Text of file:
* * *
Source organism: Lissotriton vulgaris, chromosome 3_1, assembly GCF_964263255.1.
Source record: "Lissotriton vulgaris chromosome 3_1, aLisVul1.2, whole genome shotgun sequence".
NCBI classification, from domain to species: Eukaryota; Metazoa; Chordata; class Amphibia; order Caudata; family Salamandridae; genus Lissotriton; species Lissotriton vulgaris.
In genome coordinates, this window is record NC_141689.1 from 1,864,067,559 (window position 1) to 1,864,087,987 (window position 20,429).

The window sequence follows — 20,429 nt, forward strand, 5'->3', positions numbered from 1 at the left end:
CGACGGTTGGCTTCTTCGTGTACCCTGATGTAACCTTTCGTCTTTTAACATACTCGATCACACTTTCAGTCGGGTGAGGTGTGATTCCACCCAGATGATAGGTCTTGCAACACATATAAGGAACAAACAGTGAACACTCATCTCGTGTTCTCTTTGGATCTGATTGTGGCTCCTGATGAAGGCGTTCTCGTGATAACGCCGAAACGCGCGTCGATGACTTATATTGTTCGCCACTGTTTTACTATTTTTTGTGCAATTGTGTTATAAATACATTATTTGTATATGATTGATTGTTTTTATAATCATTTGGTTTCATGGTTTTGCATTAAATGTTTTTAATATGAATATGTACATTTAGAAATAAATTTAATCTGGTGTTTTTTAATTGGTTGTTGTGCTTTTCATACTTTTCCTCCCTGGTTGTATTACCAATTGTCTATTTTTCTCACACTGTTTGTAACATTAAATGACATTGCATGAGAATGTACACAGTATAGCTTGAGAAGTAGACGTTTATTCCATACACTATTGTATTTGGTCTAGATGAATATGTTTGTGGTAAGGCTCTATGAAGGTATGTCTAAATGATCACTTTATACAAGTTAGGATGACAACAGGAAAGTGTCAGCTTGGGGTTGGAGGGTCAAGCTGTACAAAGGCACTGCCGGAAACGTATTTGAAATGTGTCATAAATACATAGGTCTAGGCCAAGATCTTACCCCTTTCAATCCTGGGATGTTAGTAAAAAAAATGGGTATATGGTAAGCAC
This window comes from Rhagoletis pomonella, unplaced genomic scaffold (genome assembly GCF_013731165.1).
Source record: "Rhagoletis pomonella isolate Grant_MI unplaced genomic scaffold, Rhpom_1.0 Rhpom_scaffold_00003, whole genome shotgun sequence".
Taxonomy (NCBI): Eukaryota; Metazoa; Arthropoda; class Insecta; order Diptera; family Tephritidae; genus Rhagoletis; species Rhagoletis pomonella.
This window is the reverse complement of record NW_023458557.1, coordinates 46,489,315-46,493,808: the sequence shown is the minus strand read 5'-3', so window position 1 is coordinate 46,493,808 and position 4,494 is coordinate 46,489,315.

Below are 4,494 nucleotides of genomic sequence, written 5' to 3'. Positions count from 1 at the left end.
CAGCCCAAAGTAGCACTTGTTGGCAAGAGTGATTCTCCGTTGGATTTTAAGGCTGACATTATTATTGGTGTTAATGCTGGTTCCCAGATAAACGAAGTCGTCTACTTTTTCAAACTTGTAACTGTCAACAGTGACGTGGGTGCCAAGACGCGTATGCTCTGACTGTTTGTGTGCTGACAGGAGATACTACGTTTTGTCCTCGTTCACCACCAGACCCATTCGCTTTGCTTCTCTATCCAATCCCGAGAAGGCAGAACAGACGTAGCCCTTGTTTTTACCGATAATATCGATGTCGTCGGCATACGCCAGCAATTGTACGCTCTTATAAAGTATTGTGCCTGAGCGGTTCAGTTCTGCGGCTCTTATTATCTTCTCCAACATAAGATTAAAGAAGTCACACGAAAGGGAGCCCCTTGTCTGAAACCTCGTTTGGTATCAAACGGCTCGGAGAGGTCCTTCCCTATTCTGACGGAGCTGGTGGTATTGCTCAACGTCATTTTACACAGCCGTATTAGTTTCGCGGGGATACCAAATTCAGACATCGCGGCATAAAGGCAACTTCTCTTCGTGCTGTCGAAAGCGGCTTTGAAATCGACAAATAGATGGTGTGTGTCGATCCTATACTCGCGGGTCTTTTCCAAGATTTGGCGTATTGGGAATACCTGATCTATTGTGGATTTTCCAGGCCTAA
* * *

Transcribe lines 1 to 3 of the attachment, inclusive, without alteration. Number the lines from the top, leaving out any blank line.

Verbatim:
Source organism: Lissotriton vulgaris, chromosome 3_1, assembly GCF_964263255.1.
Source record: "Lissotriton vulgaris chromosome 3_1, aLisVul1.2, whole genome shotgun sequence".
NCBI classification, from domain to species: Eukaryota; Metazoa; Chordata; class Amphibia; order Caudata; family Salamandridae; genus Lissotriton; species Lissotriton vulgaris.